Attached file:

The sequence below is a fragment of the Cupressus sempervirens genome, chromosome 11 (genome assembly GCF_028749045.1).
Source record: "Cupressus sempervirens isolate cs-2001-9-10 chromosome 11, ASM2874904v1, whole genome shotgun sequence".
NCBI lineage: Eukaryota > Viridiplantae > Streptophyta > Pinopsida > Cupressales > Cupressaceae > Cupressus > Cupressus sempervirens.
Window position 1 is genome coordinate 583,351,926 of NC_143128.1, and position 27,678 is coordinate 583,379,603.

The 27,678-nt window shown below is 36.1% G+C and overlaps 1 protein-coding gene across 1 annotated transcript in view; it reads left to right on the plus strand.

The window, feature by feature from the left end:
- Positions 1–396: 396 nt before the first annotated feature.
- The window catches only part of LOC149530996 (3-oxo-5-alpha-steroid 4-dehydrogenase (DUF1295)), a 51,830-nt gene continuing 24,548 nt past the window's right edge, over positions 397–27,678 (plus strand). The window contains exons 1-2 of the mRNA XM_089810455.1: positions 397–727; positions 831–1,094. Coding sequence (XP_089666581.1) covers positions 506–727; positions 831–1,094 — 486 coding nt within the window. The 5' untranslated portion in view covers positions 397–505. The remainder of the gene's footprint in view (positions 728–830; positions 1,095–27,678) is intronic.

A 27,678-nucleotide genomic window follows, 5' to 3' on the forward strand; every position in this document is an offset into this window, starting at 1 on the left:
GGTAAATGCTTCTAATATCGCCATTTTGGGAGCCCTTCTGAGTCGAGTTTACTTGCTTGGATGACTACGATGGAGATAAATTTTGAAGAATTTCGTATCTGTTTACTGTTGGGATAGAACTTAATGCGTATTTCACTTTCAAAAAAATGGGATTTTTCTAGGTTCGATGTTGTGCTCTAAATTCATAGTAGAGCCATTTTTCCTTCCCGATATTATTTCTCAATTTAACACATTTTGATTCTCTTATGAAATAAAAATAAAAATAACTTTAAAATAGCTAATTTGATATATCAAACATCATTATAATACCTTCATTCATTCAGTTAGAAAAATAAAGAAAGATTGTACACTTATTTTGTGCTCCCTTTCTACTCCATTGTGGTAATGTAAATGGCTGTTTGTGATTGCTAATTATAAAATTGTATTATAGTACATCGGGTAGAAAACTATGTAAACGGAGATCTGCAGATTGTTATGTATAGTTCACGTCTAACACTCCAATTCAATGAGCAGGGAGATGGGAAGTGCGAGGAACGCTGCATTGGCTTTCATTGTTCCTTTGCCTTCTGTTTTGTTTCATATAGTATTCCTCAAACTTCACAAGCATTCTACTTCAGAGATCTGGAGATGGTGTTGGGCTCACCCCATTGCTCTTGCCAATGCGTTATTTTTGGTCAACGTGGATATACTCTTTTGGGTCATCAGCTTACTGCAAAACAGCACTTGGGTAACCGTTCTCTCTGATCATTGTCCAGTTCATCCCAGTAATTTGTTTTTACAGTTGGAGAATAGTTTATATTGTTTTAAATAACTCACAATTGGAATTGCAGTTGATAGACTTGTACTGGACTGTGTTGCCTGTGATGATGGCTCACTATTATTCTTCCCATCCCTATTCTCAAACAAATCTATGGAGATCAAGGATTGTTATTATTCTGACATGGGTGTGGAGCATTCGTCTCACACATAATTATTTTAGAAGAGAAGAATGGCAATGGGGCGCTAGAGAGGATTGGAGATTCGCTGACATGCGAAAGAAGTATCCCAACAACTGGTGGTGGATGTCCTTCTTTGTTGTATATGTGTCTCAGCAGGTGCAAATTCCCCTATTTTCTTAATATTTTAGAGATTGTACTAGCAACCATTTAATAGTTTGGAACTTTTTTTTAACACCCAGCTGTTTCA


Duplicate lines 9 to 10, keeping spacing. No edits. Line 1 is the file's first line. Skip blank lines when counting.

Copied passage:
A 27,678-nucleotide genomic window follows, 5' to 3' on the forward strand; every position in this document is an offset into this window, starting at 1 on the left:
GGTAAATGCTTCTAATATCGCCATTTTGGGAGCCCTTCTGAGTCGAGTTTACTTGCTTGGATGACTACGATGGAGATAAATTTTGAAGAATTTCGTATCTGTTTACTGTTGGGATAGAACTTAATGCGTATTTCACTTTCAAAAAAATGGGATTTTTCTAGGTTCGATGTTGTGCTCTAAATTCATAGTAGAGCCATTTTTCCTTCCCGATATTATTTCTCAATTTAACACATTTTGATTCTCTTATGAAATAAAAATAAAAATAACTTTAAAATAGCTAATTTGATATATCAAACATCATTATAATACCTTCATTCATTCAGTTAGAAAAATAAAGAAAGATTGTACACTTATTTTGTGCTCCCTTTCTACTCCATTGTGGTAATGTAAATGGCTGTTTGTGATTGCTAATTATAAAATTGTATTATAGTACATCGGGTAGAAAACTATGTAAACGGAGATCTGCAGATTGTTATGTATAGTTCACGTCTAACACTCCAATTCAATGAGCAGGGAGATGGGAAGTGCGAGGAACGCTGCATTGGCTTTCATTGTTCCTTTGCCTTCTGTTTTGTTTCATATAGTATTCCTCAAACTTCACAAGCATTCTACTTCAGAGATCTGGAGATGGTGTTGGGCTCACCCCATTGCTCTTGCCAATGCGTTATTTTTGGTCAACGTGGATATACTCTTTTGGGTCATCAGCTTACTGCAAAACAGCACTTGGGTAACCGTTCTCTCTGATCATTGTCCAGTTCATCCCAGTAATTTGTTTTTACAGTTGGAGAATAGTTTATATTGTTTTAAATAACTCACAATTGGAATTGCAGTTGATAGACTTGTACTGGACTGTGTTGCCTGTGATGATGGCTCACTATTATTCTTCCCATCCCTATTCTCAAACAAATCTATGGAGATCAAGGATTGTTATTATTCTGACATGGGTGTGGAGCATTCGTCTCACACATAATTATTTTAGAAGAGAAGAATGGCAATGGGGCGCTAGAGAGGATTGGAGATTCGCTGACATGCGAAAGAAGTATCCCAACAACTGGTGGTGGATGTCCTTCTTTGTTGTATATGTGTCTCAGCAGGTGCAAATTCCCCTATTTTCTTAATATTTTAGAGATTGTACTAGCAACCATTTAATAGTTTGGAACTTTTTTTTAACACCCAGCTGTTTCA